Is it Taimi’ni or Taini’mi?

taimini MEME

This is another of my internal questions that has lingered in my head regarding the Tongan language. I have always used Taimi’ ni which means at this moment in time/ right now. Then I started to hear people say Taini’ mi, so are you saying it right or not.

It has been confirmed by Tongan linguists so you can be rest assured, the correct term is Taimi’ ni.  The Tongan version of time (taimi) is used with (ni) an enclitic word, joining together to pronounce it as one word with the fakau’a (glottal stop) TAIMI’ NI.

Tu’a ‘ofa atu Hema

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Ko e feinga pē: All we can do is TRY!

Life is such a battle for many. No matter what communities we live in rich or poor we all have our own challenges. Growing up there are several words or phrases you constantly hear from your parents, grandparents and Tongan society.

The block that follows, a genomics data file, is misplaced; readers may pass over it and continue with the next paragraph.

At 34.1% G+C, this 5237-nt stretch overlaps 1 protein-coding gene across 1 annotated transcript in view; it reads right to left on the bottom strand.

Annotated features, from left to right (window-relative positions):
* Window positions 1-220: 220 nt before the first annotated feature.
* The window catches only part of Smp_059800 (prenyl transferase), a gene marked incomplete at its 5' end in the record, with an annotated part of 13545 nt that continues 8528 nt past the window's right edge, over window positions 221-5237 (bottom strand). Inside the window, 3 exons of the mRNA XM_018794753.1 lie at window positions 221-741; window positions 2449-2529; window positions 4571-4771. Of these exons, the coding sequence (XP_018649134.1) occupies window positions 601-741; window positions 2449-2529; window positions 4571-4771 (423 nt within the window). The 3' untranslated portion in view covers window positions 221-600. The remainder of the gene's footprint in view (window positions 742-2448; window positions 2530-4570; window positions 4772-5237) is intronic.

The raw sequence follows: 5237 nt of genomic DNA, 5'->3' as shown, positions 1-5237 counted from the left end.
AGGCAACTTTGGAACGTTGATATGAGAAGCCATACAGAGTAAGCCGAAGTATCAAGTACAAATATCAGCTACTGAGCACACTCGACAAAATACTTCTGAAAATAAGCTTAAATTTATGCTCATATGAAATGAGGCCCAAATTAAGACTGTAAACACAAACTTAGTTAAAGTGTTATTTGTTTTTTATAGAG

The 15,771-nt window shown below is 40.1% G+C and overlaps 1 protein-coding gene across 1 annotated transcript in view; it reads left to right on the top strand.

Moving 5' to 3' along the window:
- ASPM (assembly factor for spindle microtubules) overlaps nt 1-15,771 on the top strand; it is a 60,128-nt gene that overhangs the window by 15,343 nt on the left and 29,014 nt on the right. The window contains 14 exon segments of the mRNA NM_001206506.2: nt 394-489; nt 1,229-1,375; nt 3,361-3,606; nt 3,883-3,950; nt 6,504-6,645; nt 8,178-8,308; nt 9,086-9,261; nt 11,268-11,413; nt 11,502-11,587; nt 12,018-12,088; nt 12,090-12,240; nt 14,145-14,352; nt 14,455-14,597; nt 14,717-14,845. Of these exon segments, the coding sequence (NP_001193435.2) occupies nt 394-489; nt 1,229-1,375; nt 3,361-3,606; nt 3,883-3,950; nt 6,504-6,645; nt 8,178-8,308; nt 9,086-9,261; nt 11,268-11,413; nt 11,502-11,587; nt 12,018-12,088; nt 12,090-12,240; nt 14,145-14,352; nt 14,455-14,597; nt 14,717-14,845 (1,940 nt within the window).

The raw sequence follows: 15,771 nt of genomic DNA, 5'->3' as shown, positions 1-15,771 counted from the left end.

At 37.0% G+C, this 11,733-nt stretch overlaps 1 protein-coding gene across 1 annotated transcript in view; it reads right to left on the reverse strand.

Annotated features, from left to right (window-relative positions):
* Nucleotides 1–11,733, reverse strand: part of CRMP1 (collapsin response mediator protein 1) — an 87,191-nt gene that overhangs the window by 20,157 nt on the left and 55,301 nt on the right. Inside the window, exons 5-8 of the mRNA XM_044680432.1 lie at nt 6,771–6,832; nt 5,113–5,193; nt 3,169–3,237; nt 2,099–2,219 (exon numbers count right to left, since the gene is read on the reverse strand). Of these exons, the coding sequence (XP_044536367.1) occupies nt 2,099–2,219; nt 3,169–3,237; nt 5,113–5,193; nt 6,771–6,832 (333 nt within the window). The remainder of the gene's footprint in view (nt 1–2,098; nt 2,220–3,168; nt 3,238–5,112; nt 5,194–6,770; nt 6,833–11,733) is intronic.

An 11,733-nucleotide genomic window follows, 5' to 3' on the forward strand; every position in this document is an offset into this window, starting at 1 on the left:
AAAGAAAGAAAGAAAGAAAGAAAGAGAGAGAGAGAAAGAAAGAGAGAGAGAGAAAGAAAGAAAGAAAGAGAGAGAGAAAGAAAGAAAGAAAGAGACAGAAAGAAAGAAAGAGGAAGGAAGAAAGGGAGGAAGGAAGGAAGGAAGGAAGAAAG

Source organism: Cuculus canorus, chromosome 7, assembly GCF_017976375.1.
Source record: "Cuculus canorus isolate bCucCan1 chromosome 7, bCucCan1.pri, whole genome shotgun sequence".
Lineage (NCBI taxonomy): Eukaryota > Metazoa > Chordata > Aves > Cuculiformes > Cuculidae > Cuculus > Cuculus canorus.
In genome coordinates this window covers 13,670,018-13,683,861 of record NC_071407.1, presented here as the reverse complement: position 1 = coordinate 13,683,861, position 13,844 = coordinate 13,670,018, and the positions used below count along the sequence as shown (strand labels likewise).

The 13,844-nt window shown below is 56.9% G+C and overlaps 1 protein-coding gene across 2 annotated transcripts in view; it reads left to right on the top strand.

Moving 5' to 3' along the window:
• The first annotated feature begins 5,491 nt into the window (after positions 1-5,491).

1. Ko e fonua masiva (Tonga is a poor country).
  2. Ako ke lahi. Study hard.
  3. Lotu ke lahi. Pray diligently.

But unlike the teens here at Roosevelt High, we had role models to look up to, expectations of our parents and the prayers of our grandparents that we build our families, communities and contribute back. But what of those kids featured on this clip. How many kids are out there with no support. Who have lost there way, feel disconnected or have no sense of purpose. All I can say is pray and be prepared. Don’t say no to the opportunities that come a knocking, give it a try. That is all we can do in life. We do not have to be confined to the stereotypes society tells us will be our future. Watching this clip reminds me of one of my favourite hymn verses, we all have worth we must stand up and be counted and with support of people like Coach we can value, encourage and protect that treasure.

Tama Tonga, tu’u ‘o ngāue,
Ho koloa ke fakamonū.
Lotu ki he ‘Eiki ma’u pē,
Ke ne poupou ki he lotu
‘O malu’i,
‘O malu’i ‘a Tupou

Tongan man, stand up and work,
your treasure must be expressed.
Pray to the Lord always,
for his support in prayer
To protect,
To protect Tupou.

Click to hear Hymn 391 

5 Reasons your children are not speaking in Tongan

5 reasons why your child is not speaking in Tongan